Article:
Bivek Sharma, head of Small Business Accounting at KPMG, comments on the Summer Budget 2015.
"The Chancellor made it clear that the focus for the first Conservative Budget in 20 years was to establish a thriving business environment for those with ambition. Whilst the UK’s army of SMEs were certainly a feature in the Chancellor's proposed plans, many small business owners could find themselves hit hard by the changes to the dividend tax credit regime.
“Small business owners with incorporated companies will often pay themselves a combination of dividends and salary. One of today’s major announcements sees dividend tax credits replaced by a tax-free allowance of £5,000 of dividend income. Beyond this, the rates of dividend tax will be 7.5% for basic rate taxpayers, 32.5% for higher rate taxpayers and 38.1% for additional rate taxpayers.
“This measure could be a blow for those thousands of small business owners paying themselves considerable amounts in dividends, for example, if an owner makes £55k a year of which £30k is salary and £25k is dividend, the increase in tax under the new measure will be just over £1,600.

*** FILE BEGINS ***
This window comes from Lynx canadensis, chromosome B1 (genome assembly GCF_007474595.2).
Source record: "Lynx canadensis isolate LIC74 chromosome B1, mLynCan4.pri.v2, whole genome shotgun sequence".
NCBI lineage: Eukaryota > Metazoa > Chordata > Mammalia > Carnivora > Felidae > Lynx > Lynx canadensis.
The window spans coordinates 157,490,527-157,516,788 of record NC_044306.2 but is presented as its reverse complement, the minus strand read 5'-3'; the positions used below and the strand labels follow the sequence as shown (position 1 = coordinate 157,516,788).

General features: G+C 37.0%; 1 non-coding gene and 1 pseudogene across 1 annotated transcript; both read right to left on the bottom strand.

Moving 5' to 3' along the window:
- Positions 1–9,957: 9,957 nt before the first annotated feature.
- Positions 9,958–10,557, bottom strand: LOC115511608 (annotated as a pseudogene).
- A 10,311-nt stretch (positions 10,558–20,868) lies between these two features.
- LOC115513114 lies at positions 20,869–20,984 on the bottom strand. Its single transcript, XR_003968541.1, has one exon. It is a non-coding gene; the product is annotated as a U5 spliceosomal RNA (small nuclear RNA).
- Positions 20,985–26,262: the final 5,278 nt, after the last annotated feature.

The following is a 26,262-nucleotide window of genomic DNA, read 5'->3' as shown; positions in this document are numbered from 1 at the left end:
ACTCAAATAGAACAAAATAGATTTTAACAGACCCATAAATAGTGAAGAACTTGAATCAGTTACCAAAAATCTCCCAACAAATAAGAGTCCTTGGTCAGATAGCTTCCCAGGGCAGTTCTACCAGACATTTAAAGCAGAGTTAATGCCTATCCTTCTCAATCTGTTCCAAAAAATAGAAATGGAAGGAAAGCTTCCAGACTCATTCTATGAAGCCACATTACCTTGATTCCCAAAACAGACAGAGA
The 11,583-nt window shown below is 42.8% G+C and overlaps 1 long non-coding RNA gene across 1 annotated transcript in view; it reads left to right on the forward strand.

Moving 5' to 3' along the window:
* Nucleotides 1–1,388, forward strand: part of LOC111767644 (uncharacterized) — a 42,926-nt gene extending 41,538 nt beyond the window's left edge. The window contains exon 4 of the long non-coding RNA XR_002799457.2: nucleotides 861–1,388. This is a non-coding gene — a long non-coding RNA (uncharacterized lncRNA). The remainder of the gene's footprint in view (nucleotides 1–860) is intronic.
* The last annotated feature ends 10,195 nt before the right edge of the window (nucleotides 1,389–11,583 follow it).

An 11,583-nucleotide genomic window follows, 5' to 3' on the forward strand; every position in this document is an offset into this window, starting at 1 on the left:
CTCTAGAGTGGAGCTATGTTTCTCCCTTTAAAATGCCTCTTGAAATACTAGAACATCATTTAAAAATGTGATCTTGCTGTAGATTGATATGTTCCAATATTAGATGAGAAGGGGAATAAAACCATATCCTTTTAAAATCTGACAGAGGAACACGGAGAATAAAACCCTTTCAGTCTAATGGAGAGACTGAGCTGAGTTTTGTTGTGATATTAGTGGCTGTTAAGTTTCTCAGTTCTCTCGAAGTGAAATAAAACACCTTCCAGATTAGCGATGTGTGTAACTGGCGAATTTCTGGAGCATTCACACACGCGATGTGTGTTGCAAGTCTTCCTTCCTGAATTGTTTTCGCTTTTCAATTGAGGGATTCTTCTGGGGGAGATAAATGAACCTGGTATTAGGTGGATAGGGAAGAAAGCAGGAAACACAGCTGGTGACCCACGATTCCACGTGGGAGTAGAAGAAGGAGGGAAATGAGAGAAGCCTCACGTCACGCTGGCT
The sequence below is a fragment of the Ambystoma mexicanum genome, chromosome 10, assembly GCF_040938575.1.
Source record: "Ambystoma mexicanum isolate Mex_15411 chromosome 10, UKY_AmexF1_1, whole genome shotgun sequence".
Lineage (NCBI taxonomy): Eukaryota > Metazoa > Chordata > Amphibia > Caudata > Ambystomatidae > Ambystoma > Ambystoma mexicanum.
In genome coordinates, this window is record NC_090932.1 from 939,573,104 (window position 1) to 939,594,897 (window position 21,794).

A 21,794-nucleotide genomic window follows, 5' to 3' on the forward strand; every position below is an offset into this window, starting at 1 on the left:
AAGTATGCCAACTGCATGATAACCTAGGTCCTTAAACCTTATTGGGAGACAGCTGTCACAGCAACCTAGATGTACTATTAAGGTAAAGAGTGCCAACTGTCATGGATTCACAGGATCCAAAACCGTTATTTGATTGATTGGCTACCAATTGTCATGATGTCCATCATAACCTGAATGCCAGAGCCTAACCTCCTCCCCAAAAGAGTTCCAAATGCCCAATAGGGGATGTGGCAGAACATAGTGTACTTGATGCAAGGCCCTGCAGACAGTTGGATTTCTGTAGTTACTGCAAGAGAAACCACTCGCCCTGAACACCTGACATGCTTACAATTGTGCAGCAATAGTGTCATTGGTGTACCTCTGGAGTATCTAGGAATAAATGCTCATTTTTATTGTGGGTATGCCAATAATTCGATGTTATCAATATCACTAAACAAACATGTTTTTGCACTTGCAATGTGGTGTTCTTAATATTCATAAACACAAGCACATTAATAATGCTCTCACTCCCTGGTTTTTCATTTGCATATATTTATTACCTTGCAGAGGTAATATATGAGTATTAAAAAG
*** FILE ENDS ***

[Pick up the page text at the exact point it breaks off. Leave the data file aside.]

Bivek Sharma added: “Small business owners paying employees the minimum wage will also have to calculate the impact of the increase in salary cost for the new national Living Wage. Those SMEs operating in sectors with a high proportion of low-paid employees could well find themselves out of pocket.”
Bivek Sharma concluded, “Of course, there was some good news in the Chancellor’s red book for the UK’s entrepreneurs. The reduction to corporation tax will be wholeheartedly welcomed, helping build on growing confidence and providing that essential breathing space for growth.
“Additionally, the increase in the NIC threshold to £3,000 will be an incentive for small businesses to take on more staff, while the fixing of the Annual Investment Allowance at £200,000 creates greater certainty and stimulus for investment.
“However, all of these positive moves could be overshadowed in the minds of small business owners by the overhaul to the dividend tax regime.”
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Katy Broomhead, KPMG Corporate Communications
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This article represents the views of the author only, and does not necessarily represent the views or professional advice of KPMG in the UK.